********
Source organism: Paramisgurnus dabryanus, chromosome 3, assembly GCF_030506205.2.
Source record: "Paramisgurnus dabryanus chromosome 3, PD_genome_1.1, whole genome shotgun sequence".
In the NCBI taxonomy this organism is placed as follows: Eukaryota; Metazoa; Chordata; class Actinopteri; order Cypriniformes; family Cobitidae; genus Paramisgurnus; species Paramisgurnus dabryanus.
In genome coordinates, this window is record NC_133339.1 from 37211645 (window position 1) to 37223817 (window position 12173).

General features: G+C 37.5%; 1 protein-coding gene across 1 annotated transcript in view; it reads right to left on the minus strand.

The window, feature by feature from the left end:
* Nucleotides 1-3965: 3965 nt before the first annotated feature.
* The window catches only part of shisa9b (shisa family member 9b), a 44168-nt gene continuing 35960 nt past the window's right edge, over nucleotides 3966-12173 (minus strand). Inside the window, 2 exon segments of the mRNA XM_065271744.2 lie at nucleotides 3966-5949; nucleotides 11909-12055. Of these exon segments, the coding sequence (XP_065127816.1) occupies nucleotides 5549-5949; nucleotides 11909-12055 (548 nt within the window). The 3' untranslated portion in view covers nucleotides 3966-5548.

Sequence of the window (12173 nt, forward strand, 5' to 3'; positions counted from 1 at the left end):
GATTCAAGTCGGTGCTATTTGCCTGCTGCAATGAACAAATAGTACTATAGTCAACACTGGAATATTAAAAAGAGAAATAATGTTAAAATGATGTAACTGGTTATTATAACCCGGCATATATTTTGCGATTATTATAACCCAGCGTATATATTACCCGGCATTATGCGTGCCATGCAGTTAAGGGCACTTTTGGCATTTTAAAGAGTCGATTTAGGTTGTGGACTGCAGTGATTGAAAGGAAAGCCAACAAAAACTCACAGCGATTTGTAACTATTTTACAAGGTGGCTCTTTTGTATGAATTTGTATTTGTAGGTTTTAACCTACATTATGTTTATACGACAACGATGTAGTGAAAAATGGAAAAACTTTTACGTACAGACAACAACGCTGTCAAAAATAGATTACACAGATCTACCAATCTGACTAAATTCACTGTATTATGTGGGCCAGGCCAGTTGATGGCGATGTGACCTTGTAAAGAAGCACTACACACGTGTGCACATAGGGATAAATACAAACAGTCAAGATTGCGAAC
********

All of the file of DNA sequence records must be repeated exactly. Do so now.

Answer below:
Source organism: Paramisgurnus dabryanus, chromosome 3, assembly GCF_030506205.2.
Source record: "Paramisgurnus dabryanus chromosome 3, PD_genome_1.1, whole genome shotgun sequence".
In the NCBI taxonomy this organism is placed as follows: Eukaryota; Metazoa; Chordata; class Actinopteri; order Cypriniformes; family Cobitidae; genus Paramisgurnus; species Paramisgurnus dabryanus.
In genome coordinates, this window is record NC_133339.1 from 37211645 (window position 1) to 37223817 (window position 12173).

General features: G+C 37.5%; 1 protein-coding gene across 1 annotated transcript in view; it reads right to left on the minus strand.

The window, feature by feature from the left end:
* Nucleotides 1-3965: 3965 nt before the first annotated feature.
* The window catches only part of shisa9b (shisa family member 9b), a 44168-nt gene continuing 35960 nt past the window's right edge, over nucleotides 3966-12173 (minus strand). Inside the window, 2 exon segments of the mRNA XM_065271744.2 lie at nucleotides 3966-5949; nucleotides 11909-12055. Of these exon segments, the coding sequence (XP_065127816.1) occupies nucleotides 5549-5949; nucleotides 11909-12055 (548 nt within the window). The 3' untranslated portion in view covers nucleotides 3966-5548.

Sequence of the window (12173 nt, forward strand, 5' to 3'; positions counted from 1 at the left end):
GATTCAAGTCGGTGCTATTTGCCTGCTGCAATGAACAAATAGTACTATAGTCAACACTGGAATATTAAAAAGAGAAATAATGTTAAAATGATGTAACTGGTTATTATAACCCGGCATATATTTTGCGATTATTATAACCCAGCGTATATATTACCCGGCATTATGCGTGCCATGCAGTTAAGGGCACTTTTGGCATTTTAAAGAGTCGATTTAGGTTGTGGACTGCAGTGATTGAAAGGAAAGCCAACAAAAACTCACAGCGATTTGTAACTATTTTACAAGGTGGCTCTTTTGTATGAATTTGTATTTGTAGGTTTTAACCTACATTATGTTTATACGACAACGATGTAGTGAAAAATGGAAAAACTTTTACGTACAGACAACAACGCTGTCAAAAATAGATTACACAGATCTACCAATCTGACTAAATTCACTGTATTATGTGGGCCAGGCCAGTTGATGGCGATGTGACCTTGTAAAGAAGCACTACACACGTGTGCACATAGGGATAAATACAAACAGTCAAGATTGCGAAC